The terms “pull up” and “pull down” resistors confused the heck out of me but I get it now.
A resistor limits current. In the water analogy, current is the speed of the flow of water. But I never knew what a pull up/pull down resistor was. Until a few weeks ago when I started building a set of buttons for a project I’m working on…
Essentially a button is a switch, when the switch is closed the current flows, when it’s open the current doesn’t flow. Now if your switch is open, without anything driving the circuit, the value on the line is going to float all over the place, sometimes high, sometimes low. Any electrical noise will cause a change in the circuit. This causes a problem as when reading a value off the circuit you might think the switch is closed when in fact it’s just floating high.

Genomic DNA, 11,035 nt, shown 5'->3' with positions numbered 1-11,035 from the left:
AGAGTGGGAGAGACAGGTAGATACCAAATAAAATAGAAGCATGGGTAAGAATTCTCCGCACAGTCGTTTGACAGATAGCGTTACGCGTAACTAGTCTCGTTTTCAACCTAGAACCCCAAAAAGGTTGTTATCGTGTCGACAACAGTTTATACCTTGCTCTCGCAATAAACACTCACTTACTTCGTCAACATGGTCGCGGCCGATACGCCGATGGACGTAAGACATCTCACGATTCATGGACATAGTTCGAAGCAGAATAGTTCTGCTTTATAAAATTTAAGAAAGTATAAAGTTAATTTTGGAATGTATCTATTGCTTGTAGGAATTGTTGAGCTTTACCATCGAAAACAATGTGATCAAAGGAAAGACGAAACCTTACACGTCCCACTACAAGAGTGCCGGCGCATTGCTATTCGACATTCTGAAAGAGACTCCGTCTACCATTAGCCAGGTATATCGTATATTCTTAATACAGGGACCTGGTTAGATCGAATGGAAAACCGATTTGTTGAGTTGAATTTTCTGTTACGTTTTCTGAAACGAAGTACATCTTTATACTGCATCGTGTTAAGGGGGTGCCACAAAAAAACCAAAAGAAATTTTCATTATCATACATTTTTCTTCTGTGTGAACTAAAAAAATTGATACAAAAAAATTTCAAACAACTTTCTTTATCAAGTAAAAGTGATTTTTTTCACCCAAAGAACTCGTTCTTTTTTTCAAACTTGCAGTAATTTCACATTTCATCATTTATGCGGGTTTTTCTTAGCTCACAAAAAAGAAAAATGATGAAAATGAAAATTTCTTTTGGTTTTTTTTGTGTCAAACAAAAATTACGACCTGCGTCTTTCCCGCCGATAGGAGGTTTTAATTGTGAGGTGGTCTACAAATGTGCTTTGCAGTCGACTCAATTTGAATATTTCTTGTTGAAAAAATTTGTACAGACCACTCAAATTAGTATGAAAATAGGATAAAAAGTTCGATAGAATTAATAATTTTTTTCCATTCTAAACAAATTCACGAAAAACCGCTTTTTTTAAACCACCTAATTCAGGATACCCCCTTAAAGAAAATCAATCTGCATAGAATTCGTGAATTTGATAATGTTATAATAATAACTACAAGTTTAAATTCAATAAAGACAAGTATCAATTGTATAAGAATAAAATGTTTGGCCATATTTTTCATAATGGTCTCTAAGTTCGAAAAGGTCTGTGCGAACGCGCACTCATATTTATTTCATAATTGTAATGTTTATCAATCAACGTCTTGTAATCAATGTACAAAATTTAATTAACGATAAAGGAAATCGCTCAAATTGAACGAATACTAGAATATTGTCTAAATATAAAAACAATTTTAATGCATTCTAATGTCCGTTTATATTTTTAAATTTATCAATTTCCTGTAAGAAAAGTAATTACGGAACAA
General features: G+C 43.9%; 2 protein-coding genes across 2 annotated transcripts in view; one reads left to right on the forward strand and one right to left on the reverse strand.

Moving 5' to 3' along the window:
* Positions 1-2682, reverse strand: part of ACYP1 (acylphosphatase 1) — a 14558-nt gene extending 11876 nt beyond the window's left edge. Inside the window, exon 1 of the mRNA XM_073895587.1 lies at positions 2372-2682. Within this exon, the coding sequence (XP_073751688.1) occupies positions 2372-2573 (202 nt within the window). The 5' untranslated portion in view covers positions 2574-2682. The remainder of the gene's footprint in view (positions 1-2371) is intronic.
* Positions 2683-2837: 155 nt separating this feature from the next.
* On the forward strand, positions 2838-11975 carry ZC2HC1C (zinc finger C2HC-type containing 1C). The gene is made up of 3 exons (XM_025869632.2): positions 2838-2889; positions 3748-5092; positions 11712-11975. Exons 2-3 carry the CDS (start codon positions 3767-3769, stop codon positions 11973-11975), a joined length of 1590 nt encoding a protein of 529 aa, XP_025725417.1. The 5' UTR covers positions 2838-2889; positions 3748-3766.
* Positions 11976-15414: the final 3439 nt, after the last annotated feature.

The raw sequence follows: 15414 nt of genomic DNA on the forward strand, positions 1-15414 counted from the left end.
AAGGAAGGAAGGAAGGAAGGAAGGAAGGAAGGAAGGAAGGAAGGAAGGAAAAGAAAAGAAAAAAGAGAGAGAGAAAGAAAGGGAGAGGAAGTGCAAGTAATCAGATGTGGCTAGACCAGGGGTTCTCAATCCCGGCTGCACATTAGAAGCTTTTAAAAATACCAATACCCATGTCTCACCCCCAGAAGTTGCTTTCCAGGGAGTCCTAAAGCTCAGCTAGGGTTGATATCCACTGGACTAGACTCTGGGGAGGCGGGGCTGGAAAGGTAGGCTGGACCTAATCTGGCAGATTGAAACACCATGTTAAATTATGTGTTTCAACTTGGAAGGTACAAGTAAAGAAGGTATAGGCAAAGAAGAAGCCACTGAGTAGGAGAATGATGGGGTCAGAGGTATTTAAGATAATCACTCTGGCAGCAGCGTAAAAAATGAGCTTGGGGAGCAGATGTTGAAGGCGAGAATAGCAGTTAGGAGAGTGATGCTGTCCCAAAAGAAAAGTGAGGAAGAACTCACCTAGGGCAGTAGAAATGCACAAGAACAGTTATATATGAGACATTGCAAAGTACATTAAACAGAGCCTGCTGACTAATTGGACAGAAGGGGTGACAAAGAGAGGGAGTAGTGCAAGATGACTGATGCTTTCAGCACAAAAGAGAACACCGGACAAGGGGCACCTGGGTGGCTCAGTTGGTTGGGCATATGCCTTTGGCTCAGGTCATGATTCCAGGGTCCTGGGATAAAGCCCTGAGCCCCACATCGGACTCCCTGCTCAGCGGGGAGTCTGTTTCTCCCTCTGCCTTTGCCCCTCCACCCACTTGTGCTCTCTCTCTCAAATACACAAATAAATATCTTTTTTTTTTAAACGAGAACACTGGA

The circuit on the left uses a pull up resistor. If Vcc is +5Volts, that goes through the 10k resistor and has nowhere to go but to pin 1. So when the switch is open, pin 1 is showing +5Volts (but very low current due to the 10k). Pin 1 will be steady, it won’t float up or down since it’s got some power to it.
When you close the switch, the current flows to ground. It’s always going to go to ground if it can so Pin 1 will show 0Volts.
The pic on the right is the pull down resistor. Same thing but the 10k resistor is between the pin and ground, causing it to “pull down” whilst the switch is open. Once it’s closed the majority of the current flows through the pin vs going to ground hence the pin reads +5V.
It’s making sense to me and now that I’ve actually built some stuff from scratch, I’ve actually experienced this voltage float and fixed it with a pull down. This blog will help me remember it in a year.
P.S. The Image is from “Resistance 2″ on the PS3. Pardon the pun.